Industries face stricter regulation of flaring systems
Kyle Barnett - Mar 06, 2014
The release of toxic, potentially hazardous gases into the atmosphere through local industrial flares, such as those at local refineries, may face stricter regulation after a successful push by a local environmental group.
Environmental groups have succeeded in brokering a deal with the Environmental Protection Agency (EPA) that will mandate the organization to develop stricter emissions standards and reporting requirements for industrial facilities that release toxic gasses through flaring systems.
The lawsuit, which was brought on Aug. 3, 2013 by the Louisiana Bucket Brigade (LABB) and a handful of other environmental organizations, requested the United States Court for the District of Columbia to mandate the Environmental Protection Agency (EPA) to update emissions standards.
All refineries are equipped with flares that are used to burn off toxic gasses that build up within the plant.
However, the standards they use to determine how efficient their flares are was developed decades ago in some cases.
Anna Hrybyk, program manager at LABB, said the initial judgment in the lawsuit only puts a deadline on the EPA to define new emissions standards for refineries, but does not delineate what should be taken into account when considering those new emissions standards.
“When Motiva submits a report to the state and they say they have burnt off 98 to 99 percent (of emissions) and they report that only 1 to 2 percent were released, they are basing that on outdated emissions factors that have not been updated for some time,” she said.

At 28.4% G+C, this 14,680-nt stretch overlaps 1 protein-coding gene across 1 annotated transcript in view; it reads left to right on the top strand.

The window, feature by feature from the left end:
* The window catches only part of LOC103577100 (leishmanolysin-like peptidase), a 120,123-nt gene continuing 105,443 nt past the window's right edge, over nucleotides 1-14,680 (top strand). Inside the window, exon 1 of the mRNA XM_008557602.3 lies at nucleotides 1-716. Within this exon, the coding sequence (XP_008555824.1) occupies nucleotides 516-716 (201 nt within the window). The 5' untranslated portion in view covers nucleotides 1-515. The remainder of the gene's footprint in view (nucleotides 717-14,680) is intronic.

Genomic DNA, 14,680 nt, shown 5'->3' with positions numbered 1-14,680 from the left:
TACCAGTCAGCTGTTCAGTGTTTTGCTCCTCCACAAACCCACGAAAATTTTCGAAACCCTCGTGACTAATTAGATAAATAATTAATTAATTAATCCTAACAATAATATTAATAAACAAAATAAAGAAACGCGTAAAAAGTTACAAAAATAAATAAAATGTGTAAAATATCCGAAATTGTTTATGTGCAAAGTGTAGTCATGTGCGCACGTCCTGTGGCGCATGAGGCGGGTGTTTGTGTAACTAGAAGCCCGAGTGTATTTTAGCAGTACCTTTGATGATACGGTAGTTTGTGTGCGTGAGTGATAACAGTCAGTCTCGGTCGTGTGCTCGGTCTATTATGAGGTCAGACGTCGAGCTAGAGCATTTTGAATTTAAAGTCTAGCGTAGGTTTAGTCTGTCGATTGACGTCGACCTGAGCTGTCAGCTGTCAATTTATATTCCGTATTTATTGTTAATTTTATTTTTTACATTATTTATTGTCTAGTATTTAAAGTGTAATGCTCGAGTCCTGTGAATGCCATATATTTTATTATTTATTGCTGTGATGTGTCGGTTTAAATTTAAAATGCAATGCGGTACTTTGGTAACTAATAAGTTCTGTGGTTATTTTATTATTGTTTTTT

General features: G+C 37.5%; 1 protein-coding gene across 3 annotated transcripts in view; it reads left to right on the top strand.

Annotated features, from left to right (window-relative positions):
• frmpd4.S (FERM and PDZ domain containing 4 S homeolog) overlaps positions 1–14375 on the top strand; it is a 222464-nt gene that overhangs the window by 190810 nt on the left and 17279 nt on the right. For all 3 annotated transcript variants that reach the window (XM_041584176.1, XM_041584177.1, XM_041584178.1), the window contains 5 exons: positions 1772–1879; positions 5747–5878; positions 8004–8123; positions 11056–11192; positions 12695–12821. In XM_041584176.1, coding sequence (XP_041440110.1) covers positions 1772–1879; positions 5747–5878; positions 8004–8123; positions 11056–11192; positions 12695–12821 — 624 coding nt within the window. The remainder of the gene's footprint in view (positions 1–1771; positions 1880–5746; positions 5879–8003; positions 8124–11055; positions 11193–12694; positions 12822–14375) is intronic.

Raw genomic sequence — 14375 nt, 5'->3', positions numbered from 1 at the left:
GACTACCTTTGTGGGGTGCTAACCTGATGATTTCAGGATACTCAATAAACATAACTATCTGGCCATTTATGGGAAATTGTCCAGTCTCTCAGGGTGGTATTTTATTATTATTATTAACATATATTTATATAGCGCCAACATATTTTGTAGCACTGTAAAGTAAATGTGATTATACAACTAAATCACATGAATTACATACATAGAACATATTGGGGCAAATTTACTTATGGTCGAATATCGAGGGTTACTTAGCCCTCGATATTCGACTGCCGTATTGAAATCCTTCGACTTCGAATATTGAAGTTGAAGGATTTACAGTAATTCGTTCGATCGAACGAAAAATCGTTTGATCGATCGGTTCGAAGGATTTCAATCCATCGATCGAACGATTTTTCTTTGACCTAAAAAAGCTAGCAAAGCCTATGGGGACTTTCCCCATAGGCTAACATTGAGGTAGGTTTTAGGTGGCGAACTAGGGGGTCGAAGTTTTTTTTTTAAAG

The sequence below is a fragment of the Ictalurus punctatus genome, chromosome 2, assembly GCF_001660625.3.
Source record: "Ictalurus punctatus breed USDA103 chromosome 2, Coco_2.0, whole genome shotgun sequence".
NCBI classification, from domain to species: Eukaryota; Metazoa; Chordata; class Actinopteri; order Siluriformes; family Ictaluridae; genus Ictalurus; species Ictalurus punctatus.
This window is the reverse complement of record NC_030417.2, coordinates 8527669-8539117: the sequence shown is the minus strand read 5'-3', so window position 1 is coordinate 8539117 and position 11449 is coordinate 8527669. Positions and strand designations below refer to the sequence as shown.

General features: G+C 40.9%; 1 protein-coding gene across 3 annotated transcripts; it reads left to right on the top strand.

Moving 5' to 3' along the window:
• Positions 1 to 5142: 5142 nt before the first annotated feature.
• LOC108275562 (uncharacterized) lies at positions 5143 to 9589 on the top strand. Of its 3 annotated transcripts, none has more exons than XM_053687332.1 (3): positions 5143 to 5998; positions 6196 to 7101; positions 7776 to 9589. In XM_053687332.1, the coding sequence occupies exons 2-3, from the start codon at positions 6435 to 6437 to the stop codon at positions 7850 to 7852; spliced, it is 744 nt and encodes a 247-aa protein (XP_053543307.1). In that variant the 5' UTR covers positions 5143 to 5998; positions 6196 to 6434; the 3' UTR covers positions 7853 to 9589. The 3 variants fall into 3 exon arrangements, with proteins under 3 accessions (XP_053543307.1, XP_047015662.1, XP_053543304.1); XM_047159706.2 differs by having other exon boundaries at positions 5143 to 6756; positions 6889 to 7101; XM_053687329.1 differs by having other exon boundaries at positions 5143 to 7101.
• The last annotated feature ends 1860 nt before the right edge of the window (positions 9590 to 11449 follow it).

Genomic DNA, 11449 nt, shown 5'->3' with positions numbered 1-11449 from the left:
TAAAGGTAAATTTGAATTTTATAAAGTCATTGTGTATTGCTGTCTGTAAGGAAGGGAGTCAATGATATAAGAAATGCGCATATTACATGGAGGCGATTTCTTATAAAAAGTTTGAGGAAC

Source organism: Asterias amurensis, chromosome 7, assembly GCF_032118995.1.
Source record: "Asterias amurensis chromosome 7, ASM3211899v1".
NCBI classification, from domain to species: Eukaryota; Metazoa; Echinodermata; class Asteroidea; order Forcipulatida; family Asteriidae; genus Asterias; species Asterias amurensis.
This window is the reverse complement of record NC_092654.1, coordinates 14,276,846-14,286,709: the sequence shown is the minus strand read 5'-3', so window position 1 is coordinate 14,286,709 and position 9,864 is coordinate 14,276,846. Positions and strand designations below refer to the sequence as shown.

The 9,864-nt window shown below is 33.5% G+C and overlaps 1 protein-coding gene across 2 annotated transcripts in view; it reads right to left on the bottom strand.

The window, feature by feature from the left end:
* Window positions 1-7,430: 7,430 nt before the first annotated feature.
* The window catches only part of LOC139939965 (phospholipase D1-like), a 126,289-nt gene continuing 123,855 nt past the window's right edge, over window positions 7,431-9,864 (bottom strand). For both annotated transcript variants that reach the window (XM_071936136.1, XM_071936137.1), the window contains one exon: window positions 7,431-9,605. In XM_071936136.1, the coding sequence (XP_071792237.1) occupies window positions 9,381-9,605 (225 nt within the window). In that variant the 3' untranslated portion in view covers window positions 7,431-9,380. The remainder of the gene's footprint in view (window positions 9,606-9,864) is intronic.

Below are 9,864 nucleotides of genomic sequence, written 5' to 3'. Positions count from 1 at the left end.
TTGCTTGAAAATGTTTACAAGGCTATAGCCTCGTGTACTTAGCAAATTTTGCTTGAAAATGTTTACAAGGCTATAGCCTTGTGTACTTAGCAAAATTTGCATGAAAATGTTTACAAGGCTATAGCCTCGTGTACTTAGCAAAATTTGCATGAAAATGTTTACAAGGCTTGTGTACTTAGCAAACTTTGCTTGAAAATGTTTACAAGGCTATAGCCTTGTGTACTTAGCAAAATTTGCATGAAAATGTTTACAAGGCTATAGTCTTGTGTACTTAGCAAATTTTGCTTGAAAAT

Hrybyk said some emissions standards have not been revisited since 1991 and that since that time technology has greatly improved. Now, LABB would like to see the EPA force industrial facilities to add equipment that would more accurately measure the levels of pollutants released into the atmosphere.
“There have been studies which show that those standards are not really capturing the truth about emissions. Based on those studies they need to develop new emission factors which take into account all of the refinery’s emissions,” she said.
In particular, LABB is advocating for real time reporting that will allow refineries, as well as regulatory agencies, to measure gases for toxins as they pass through the flares, which would also allow for better assessment of flare efficiency.
As a model for increased efficiency, LABB points to a Chevron refinery in Richmond, Calif. that has undergone a transformation since a 2012 incident. In that incident, a pipe rupture and ensuing fire at the plant resulted in a large release of toxic gases in the area and sent 15,000 people living nearby to the hospital.
Due to the release of toxic gasses, Chevron implemented a fence line monitoring system that provides for more accurate readings. It also allows for up-to-the-minute air monitoring on a public website taken from monitors located in neighborhoods most at risk from the release of hazardous materials.
Hrybyk said LABB feels all industrial facilities releasing emissions in areas where a concentrated population lives should conform to higher standards to ensure emissions are as clean as possible.
“That is what we are looking for from the EPA and all facilities in populated areas,” she said.
The EPA has agreed to complete a review of the emissions standards by Dec. 19 of this year.
LABB has a long history in St. Charles Parish. After 15 years in assisting Norco activist Margie Richard, Shell Oil was persuaded to engage in a buyout of the Diamond community in Norco that was located immediately adjacent to what is now the Motiva Refinery Complex.
Those efforts were recounted in the book Night Fire: Big Oil, Poison Air, and Margie Richard’s Fight to Save Her Town and the PBS documentary film “Fenceline: A Town Divided.”
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